JF Ptak Science Books Post 1660
Although maps showing the depths of the oceans existed from about the mid-19th century (through the pioneering work of the American father of oceanography, Virginia’s Matthew Fontaine Maury1) few casual readers would have ever seen a more approachable representation of information than what appeared in the Illustrated London News for 8 October 1910. Although Maury’s maps are elegant, they didn’t receive nearly as wide a distribution as this ILN image–also they weren’t nearly quite as relational as the 1910 version.
Granted, the 1910 comparison chart only displays one statistic–the supposed greatest dept of five oceans, two seas and the English channel–it does so in such a way as to make those numbers immediately approachable to any reader, which is always an issue in relating scientific information to the general reader.
What W.B. Robinson presented was a way of looking at an invisible entity through very visible means–comparing depth to the heights of things that everybody in 1910 knew: the Eiffel Tower (relatively newly constructed out of 18,000 prefabricated highly-engineered pieces) and St. Paul’s Cathedral. So rather than stating that the Pacific Ocean is 28,000 feet deep, Robinson chose to replace feet with Nelson’s Column–174 of them. Or 29 Eiffel Towers. The 20,000-foot deep Indian Ocean was actually 56 St. Paul’s deep, while the Baltic Sea was deep enough to not quite cover one Eiffel Tower with one Westminster Bell Tower on top (ha!); and the English Channel at its deepest wouldn’t quite cover St. Paul’s.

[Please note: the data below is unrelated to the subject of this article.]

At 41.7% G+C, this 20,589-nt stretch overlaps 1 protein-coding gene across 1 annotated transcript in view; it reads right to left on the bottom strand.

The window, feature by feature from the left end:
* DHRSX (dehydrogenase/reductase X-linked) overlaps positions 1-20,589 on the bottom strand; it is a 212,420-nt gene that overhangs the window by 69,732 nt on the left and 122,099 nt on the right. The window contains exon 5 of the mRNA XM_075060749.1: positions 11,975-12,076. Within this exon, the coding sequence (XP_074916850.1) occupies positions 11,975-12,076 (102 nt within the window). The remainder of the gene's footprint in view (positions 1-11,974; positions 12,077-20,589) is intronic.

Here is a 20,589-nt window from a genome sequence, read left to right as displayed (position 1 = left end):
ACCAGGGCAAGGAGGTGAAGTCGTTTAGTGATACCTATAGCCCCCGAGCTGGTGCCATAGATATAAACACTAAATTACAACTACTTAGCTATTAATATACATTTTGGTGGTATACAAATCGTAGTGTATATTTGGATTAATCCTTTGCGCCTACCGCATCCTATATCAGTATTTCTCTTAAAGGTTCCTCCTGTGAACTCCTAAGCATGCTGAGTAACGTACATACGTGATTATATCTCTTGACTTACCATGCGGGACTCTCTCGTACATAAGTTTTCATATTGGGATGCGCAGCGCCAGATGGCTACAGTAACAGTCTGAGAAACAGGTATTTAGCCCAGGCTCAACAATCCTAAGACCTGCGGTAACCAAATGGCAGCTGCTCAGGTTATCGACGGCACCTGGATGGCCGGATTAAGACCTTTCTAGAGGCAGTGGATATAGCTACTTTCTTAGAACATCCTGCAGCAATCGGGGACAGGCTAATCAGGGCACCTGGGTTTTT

This is really the way to display data in my book, especially to kids. This is one of the few ways of making the information accessible and understandable across almost all age ranges.
1. Actually the work goes back a century before Maury with Buache, who produced this map of the English Channel in 1737–the data points are veyr numerous, but this is the very first time that such information was available on a map.
And Maury again with this first map of an oceanic basin, published in 1853:
And in 1752, Philippe Buache produced this fantastic and first-of-its-kind map for the depths of the English Channel:
Here's an extraordinary cross sectrion of a part of the ocean floor produced in 1857 by the HMS Cyclops in preparation for laying the Atlantic Cable:
Its also interesting to note here Buache’s work on this map of Antarctica, published in 1737. Buache put together all of the known (to him) information about the mass in the South, bits taken from other maps, and accumulated them into what was the best-possible guess on what was down there in the Antiopode. Pretty good detective work given the amount of material that he could work with.